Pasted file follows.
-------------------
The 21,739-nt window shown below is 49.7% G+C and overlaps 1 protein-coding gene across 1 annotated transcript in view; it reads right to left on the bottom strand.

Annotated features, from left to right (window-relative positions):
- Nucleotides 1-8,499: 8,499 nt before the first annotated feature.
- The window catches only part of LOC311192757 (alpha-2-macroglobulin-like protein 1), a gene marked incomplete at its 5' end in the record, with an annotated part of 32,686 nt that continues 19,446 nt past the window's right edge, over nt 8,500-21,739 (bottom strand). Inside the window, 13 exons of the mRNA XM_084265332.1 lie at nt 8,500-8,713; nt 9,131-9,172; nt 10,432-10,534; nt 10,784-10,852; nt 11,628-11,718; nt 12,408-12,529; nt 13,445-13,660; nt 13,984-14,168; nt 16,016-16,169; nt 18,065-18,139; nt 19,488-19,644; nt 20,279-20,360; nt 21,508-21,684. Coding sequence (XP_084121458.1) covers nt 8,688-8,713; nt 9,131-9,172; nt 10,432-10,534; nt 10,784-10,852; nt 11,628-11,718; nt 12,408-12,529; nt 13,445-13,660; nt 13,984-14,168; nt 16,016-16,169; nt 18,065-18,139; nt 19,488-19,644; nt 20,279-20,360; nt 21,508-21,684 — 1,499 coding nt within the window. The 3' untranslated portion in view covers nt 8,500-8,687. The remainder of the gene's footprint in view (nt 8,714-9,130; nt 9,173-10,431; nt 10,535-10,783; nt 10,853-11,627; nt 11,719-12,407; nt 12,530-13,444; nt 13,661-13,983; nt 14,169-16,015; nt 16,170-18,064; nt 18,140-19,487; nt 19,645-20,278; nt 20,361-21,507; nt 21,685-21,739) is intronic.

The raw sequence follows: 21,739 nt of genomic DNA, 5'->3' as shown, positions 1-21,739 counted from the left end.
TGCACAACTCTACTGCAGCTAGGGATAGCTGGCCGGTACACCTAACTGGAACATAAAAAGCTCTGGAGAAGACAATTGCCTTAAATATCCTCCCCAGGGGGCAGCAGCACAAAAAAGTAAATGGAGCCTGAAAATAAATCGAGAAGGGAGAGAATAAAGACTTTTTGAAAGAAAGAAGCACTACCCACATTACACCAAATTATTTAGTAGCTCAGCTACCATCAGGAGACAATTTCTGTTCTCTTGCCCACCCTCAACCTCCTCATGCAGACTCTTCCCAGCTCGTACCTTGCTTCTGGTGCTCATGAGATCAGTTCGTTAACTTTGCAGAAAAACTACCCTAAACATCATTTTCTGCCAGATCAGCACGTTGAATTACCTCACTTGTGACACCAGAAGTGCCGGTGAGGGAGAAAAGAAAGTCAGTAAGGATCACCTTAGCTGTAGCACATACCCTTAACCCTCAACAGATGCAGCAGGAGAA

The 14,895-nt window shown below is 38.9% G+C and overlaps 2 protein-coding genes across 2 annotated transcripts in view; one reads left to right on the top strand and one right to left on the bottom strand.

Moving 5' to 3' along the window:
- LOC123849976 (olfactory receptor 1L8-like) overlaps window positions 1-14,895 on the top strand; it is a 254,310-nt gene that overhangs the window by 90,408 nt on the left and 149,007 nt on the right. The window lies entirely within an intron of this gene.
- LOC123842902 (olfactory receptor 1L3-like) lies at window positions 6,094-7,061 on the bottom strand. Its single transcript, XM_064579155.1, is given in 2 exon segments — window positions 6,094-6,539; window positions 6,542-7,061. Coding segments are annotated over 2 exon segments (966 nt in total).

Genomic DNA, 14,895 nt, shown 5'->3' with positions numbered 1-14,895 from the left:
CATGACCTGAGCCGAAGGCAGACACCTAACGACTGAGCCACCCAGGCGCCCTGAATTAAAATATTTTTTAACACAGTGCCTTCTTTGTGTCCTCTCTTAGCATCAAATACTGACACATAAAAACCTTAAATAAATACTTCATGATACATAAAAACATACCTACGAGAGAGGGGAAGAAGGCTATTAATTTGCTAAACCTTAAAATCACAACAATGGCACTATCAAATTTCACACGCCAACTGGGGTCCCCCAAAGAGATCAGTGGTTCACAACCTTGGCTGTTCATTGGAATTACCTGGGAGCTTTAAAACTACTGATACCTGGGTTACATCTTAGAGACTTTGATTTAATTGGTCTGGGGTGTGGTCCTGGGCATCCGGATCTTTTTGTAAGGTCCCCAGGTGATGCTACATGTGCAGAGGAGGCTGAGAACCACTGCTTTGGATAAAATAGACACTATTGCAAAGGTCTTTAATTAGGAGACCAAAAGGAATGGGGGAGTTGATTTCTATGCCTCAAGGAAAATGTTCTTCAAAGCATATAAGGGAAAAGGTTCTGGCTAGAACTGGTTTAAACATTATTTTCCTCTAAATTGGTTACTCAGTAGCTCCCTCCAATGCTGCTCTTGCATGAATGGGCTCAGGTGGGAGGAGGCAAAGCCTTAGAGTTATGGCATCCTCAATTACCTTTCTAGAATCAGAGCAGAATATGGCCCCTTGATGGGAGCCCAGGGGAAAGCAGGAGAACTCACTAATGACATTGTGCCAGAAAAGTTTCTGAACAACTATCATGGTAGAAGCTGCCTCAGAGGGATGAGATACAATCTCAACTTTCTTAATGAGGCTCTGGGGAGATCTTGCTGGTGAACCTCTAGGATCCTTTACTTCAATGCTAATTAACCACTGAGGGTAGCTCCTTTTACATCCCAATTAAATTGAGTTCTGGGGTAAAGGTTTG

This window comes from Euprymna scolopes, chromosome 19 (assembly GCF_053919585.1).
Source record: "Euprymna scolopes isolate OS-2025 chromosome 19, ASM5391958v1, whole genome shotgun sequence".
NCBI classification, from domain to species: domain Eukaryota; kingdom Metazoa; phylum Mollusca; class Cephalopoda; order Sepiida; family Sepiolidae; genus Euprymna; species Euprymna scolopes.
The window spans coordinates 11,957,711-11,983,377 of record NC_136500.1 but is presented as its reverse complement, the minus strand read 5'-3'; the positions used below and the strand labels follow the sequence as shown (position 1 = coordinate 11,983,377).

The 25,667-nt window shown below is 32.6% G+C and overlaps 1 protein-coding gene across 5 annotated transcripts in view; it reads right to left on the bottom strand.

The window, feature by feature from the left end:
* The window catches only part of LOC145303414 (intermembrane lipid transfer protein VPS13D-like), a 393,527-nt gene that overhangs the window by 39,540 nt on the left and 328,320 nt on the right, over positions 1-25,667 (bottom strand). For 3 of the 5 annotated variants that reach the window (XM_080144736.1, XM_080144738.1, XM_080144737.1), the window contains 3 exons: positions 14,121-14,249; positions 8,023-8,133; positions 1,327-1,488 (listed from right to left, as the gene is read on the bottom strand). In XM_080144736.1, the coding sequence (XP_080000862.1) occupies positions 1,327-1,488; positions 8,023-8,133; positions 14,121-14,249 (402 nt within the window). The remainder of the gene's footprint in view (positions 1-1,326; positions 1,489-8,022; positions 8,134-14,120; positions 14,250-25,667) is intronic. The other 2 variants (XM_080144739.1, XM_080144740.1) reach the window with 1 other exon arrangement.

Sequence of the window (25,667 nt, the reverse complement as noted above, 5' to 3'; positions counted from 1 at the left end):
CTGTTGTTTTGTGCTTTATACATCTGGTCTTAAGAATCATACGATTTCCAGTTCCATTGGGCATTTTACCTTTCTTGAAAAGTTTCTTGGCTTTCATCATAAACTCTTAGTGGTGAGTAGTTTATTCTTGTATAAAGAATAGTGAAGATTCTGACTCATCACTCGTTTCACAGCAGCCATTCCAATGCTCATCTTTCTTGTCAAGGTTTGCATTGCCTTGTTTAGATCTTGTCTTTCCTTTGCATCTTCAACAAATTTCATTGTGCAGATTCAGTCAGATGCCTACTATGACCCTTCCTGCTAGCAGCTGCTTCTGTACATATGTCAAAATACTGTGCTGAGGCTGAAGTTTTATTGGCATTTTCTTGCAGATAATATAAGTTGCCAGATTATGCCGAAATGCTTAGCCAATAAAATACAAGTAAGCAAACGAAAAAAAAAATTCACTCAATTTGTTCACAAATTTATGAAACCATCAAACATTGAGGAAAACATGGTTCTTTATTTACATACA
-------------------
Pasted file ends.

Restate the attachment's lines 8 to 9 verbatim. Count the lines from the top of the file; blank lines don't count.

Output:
Moving 5' to 3' along the window:
- LOC123849976 (olfactory receptor 1L8-like) overlaps window positions 1-14,895 on the top strand; it is a 254,310-nt gene that overhangs the window by 90,408 nt on the left and 149,007 nt on the right. The window lies entirely within an intron of this gene.